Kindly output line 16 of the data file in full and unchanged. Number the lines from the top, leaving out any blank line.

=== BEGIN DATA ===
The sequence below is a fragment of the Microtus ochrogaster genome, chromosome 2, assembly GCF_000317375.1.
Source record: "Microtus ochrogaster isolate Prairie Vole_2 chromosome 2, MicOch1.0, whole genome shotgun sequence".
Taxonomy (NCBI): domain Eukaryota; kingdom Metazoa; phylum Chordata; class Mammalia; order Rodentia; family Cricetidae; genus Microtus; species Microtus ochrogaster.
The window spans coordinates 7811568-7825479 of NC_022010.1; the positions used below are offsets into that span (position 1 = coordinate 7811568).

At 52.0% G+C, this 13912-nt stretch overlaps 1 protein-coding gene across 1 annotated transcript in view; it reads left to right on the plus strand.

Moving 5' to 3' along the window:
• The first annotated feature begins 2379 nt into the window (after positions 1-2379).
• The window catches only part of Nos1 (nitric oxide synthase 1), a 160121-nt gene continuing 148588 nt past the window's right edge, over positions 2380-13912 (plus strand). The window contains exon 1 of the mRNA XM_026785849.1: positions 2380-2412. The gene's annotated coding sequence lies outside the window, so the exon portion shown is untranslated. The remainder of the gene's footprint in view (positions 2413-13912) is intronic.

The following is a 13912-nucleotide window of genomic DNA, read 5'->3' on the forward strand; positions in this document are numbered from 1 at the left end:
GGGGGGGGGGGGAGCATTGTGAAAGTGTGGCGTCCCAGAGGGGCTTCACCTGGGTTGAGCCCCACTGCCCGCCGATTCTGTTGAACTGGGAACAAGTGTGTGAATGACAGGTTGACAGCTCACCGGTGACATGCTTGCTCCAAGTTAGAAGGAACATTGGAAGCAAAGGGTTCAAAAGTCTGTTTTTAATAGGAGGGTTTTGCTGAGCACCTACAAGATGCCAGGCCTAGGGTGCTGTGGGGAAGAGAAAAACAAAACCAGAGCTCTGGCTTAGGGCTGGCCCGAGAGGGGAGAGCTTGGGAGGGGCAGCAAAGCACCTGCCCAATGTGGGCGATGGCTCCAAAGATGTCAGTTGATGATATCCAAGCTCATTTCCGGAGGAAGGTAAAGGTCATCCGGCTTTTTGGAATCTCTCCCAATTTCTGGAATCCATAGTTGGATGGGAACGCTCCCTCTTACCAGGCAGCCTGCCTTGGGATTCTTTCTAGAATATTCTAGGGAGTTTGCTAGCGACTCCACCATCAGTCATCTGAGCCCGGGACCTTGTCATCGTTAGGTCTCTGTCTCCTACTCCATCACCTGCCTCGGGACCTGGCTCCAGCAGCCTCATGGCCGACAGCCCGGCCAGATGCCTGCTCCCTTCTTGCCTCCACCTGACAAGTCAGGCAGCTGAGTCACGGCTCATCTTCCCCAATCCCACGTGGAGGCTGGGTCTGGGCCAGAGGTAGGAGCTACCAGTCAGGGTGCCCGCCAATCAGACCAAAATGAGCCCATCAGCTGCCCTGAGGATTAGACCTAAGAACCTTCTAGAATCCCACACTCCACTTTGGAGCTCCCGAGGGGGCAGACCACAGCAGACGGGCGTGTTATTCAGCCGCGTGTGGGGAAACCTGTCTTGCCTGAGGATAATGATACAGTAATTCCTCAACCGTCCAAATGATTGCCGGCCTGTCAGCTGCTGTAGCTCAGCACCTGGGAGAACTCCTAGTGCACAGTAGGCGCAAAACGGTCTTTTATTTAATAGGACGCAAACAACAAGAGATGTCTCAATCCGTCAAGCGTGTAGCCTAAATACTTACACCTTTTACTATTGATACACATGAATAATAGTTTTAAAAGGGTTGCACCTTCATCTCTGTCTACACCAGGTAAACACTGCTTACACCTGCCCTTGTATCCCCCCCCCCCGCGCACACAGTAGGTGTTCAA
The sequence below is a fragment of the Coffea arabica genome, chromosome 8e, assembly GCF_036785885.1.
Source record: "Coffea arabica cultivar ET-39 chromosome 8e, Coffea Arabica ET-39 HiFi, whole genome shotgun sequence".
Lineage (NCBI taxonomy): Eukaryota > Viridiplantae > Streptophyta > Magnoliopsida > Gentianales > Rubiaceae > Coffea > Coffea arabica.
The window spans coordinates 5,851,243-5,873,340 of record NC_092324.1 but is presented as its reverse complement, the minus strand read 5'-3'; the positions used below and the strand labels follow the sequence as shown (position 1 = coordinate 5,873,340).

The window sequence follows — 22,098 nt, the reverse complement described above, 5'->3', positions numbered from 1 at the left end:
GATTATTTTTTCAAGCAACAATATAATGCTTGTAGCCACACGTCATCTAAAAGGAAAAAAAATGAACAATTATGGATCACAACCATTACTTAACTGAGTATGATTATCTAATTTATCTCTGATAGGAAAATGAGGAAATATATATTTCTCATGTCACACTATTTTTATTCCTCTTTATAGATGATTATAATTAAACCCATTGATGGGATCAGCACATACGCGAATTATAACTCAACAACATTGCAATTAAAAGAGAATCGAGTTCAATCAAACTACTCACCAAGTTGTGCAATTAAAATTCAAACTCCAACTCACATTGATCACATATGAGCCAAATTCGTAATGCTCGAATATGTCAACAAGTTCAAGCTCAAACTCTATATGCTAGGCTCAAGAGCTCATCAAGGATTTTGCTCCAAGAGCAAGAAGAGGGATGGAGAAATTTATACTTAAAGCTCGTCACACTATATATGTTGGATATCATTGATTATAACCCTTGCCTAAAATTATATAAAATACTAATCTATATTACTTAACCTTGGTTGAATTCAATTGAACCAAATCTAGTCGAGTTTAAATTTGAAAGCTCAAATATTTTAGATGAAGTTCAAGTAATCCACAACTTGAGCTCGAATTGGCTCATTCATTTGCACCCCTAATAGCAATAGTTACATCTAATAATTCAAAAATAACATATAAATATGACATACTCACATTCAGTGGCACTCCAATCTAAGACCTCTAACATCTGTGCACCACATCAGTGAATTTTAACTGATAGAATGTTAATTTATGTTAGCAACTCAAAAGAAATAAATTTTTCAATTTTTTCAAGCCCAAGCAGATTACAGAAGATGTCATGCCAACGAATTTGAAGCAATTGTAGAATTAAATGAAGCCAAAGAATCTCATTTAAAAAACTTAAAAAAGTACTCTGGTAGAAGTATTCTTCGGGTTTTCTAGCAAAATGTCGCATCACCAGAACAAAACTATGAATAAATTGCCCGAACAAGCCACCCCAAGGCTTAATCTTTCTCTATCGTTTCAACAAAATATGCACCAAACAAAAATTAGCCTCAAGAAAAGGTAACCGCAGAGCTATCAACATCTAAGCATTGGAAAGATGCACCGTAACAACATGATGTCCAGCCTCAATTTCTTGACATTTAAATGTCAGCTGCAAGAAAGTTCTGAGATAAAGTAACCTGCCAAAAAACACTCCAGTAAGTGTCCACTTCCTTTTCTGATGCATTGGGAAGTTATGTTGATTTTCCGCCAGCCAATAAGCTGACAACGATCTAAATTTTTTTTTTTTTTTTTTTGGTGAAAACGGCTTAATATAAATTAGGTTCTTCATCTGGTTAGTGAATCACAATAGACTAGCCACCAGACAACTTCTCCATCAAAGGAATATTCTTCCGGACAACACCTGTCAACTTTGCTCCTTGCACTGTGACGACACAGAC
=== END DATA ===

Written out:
GATTATTTTTTCAAGCAACAATATAATGCTTGTAGCCACACGTCATCTAAAAGGAAAAAAAATGAACAATTATGGATCACAACCATTACTTAACTGAGTATGATTATCTAATTTATCTCTGATAGGAAAATGAGGAAATATATATTTCTCATGTCACACTATTTTTATTCCTCTTTATAGATGATTATAATTAAACCCATTGATGGGATCAGCACATACGCGAATTATAACTCAACAACATTGCAATTAAAAGAGAATCGAGTTCAATCAAACTACTCACCAAGTTGTGCAATTAAAATTCAAACTCCAACTCACATTGATCACATATGAGCCAAATTCGTAATGCTCGAATATGTCAACAAGTTCAAGCTCAAACTCTATATGCTAGGCTCAAGAGCTCATCAAGGATTTTGCTCCAAGAGCAAGAAGAGGGATGGAGAAATTTATACTTAAAGCTCGTCACACTATATATGTTGGATATCATTGATTATAACCCTTGCCTAAAATTATATAAAATACTAATCTATATTACTTAACCTTGGTTGAATTCAATTGAACCAAATCTAGTCGAGTTTAAATTTGAAAGCTCAAATATTTTAGATGAAGTTCAAGTAATCCACAACTTGAGCTCGAATTGGCTCATTCATTTGCACCCCTAATAGCAATAGTTACATCTAATAATTCAAAAATAACATATAAATATGACATACTCACATTCAGTGGCACTCCAATCTAAGACCTCTAACATCTGTGCACCACATCAGTGAATTTTAACTGATAGAATGTTAATTTATGTTAGCAACTCAAAAGAAATAAATTTTTCAATTTTTTCAAGCCCAAGCAGATTACAGAAGATGTCATGCCAACGAATTTGAAGCAATTGTAGAATTAAATGAAGCCAAAGAATCTCATTTAAAAAACTTAAAAAAGTACTCTGGTAGAAGTATTCTTCGGGTTTTCTAGCAAAATGTCGCATCACCAGAACAAAACTATGAATAAATTGCCCGAACAAGCCACCCCAAGGCTTAATCTTTCTCTATCGTTTCAACAAAATATGCACCAAACAAAAATTAGCCTCAAGAAAAGGTAACCGCAGAGCTATCAACATCTAAGCATTGGAAAGATGCACCGTAACAACATGATGTCCAGCCTCAATTTCTTGACATTTAAATGTCAGCTGCAAGAAAGTTCTGAGATAAAGTAACCTGCCAAAAAACACTCCAGTAAGTGTCCACTTCCTTTTCTGATGCATTGGGAAGTTATGTTGATTTTCCGCCAGCCAATAAGCTGACAACGATCTAAATTTTTTTTTTTTTTTTTTTGGTGAAAACGGCTTAATATAAATTAGGTTCTTCATCTGGTTAGTGAATCACAATAGACTAGCCACCAGACAACTTCTCCATCAAAGGAATATTCTTCCGGACAACACCTGTCAACTTTGCTCCTTGCACTGTGACGACACAGAC